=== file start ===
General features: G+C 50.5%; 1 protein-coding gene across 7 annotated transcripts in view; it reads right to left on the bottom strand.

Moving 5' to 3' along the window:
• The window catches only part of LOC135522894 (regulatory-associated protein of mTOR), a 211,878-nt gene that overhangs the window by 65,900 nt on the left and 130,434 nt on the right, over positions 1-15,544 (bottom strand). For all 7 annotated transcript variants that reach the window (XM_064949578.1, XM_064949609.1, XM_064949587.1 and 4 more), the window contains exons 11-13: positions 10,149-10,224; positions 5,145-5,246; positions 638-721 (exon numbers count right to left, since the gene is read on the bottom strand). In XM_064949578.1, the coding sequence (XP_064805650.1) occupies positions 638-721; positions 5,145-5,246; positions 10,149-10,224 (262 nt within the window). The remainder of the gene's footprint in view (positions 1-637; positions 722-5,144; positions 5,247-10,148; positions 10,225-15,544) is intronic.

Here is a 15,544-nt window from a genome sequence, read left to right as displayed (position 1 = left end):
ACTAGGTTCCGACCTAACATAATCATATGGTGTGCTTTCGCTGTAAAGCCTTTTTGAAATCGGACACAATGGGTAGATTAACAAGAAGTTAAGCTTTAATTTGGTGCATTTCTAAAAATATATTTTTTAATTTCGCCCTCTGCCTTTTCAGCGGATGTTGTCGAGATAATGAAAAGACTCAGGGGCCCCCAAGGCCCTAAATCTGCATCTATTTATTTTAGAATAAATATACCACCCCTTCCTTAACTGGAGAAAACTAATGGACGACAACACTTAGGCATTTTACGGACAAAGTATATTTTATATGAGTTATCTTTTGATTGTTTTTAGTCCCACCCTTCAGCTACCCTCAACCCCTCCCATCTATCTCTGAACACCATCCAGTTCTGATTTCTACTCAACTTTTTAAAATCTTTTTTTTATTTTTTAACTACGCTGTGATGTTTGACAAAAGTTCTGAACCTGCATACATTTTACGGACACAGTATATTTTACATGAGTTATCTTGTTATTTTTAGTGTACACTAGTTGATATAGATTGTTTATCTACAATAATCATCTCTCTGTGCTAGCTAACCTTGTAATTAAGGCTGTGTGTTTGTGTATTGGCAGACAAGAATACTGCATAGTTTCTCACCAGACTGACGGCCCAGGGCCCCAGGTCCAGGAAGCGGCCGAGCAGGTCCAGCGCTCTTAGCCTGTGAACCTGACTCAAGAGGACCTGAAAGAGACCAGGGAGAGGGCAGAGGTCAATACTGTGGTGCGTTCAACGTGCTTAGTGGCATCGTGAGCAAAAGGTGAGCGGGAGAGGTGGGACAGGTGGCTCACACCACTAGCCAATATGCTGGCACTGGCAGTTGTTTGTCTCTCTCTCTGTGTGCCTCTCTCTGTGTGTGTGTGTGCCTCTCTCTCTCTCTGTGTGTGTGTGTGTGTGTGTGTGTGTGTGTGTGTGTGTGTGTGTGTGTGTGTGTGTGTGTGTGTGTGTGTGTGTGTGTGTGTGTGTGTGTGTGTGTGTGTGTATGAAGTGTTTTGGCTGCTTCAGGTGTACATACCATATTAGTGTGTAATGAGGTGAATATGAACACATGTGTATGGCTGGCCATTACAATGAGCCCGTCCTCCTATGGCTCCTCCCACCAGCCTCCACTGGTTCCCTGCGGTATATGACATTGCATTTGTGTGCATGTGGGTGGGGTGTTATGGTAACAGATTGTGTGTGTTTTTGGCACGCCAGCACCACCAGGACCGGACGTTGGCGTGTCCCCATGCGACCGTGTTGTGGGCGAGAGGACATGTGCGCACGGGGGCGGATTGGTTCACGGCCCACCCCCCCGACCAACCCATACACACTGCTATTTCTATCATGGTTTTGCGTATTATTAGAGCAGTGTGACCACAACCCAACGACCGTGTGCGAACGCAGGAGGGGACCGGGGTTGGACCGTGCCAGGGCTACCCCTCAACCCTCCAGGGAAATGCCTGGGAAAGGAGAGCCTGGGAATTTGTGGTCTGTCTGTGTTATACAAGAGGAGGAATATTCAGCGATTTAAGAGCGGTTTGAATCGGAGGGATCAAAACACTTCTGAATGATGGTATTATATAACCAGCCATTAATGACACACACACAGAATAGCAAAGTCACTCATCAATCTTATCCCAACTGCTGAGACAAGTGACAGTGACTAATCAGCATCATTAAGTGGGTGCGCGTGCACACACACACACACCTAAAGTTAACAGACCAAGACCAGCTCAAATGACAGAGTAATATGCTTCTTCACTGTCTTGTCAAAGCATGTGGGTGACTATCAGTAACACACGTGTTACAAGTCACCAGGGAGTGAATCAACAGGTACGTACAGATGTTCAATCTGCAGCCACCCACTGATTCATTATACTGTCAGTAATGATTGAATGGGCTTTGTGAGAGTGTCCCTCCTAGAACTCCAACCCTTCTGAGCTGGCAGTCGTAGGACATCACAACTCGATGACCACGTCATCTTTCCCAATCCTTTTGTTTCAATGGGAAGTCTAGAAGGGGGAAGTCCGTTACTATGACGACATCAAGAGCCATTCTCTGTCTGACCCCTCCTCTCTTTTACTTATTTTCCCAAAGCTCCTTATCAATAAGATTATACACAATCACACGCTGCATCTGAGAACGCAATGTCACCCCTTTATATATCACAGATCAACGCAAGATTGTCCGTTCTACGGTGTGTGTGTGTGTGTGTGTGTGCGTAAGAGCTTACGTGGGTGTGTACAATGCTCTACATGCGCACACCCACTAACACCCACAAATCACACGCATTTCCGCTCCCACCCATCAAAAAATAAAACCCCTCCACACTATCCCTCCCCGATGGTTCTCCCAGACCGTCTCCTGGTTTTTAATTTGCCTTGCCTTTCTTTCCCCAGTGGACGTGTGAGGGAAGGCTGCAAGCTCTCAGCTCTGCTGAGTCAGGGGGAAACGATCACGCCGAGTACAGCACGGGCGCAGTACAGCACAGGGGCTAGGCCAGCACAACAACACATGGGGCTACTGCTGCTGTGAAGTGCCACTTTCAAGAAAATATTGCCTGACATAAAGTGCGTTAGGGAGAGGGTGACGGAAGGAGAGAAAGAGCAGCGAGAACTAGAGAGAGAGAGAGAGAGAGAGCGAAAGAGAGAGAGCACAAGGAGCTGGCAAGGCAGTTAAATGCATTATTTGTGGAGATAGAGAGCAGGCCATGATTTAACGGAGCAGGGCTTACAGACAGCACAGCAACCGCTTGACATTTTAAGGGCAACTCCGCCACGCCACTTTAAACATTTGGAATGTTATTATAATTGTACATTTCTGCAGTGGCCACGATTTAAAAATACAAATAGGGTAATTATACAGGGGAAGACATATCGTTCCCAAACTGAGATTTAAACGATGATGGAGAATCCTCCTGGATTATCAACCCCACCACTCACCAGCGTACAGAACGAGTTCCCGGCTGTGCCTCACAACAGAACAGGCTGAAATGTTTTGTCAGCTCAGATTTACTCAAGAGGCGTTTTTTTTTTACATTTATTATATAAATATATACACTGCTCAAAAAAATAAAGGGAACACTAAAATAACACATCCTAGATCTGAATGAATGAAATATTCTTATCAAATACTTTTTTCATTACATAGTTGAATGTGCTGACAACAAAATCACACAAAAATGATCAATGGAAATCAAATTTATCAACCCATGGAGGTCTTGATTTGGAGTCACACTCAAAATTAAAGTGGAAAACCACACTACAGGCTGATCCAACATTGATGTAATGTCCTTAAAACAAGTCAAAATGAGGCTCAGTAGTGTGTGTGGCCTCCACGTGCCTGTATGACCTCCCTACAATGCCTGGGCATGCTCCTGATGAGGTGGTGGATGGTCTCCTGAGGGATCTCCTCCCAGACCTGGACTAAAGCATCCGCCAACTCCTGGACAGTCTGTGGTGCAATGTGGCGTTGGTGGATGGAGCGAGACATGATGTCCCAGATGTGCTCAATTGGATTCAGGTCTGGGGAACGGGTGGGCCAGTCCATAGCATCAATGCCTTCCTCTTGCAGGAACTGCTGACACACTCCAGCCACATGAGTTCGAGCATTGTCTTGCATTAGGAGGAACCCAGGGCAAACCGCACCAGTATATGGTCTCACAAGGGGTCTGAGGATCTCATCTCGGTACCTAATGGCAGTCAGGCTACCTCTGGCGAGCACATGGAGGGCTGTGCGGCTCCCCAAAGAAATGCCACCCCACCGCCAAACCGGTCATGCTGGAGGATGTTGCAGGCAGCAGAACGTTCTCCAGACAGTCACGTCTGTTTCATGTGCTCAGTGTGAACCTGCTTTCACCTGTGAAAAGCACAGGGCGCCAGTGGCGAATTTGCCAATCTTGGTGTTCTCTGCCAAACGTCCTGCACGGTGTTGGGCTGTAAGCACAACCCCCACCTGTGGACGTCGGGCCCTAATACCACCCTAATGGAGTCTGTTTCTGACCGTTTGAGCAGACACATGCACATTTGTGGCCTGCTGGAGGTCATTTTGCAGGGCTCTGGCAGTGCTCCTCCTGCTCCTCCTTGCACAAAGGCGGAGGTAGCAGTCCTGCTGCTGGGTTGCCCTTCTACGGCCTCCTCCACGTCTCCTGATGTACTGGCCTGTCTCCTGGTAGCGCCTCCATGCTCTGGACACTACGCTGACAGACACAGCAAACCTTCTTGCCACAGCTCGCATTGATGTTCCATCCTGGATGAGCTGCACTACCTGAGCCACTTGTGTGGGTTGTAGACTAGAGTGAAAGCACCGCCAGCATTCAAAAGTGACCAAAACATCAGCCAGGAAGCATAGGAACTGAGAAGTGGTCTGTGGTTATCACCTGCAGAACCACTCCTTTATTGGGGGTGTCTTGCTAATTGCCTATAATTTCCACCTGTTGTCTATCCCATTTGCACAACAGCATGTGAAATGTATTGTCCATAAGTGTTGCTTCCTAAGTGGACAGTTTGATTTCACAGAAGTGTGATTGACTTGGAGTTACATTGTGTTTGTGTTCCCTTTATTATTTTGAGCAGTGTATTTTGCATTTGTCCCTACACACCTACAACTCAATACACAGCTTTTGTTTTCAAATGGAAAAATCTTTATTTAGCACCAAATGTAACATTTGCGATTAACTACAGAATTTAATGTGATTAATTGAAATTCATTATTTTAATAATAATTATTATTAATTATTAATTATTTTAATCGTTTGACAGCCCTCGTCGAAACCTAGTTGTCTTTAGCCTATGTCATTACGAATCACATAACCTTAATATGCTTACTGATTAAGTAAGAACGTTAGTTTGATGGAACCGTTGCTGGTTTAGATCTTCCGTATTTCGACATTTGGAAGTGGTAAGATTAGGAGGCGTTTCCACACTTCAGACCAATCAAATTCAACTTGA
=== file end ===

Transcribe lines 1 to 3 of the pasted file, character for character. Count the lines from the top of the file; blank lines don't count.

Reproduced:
General features: G+C 50.5%; 1 protein-coding gene across 7 annotated transcripts in view; it reads right to left on the bottom strand.

Moving 5' to 3' along the window:
• The window catches only part of LOC135522894 (regulatory-associated protein of mTOR), a 211,878-nt gene that overhangs the window by 65,900 nt on the left and 130,434 nt on the right, over positions 1-15,544 (bottom strand). For all 7 annotated transcript variants that reach the window (XM_064949578.1, XM_064949609.1, XM_064949587.1 and 4 more), the window contains exons 11-13: positions 10,149-10,224; positions 5,145-5,246; positions 638-721 (exon numbers count right to left, since the gene is read on the bottom strand). In XM_064949578.1, the coding sequence (XP_064805650.1) occupies positions 638-721; positions 5,145-5,246; positions 10,149-10,224 (262 nt within the window). The remainder of the gene's footprint in view (positions 1-637; positions 722-5,144; positions 5,247-10,148; positions 10,225-15,544) is intronic.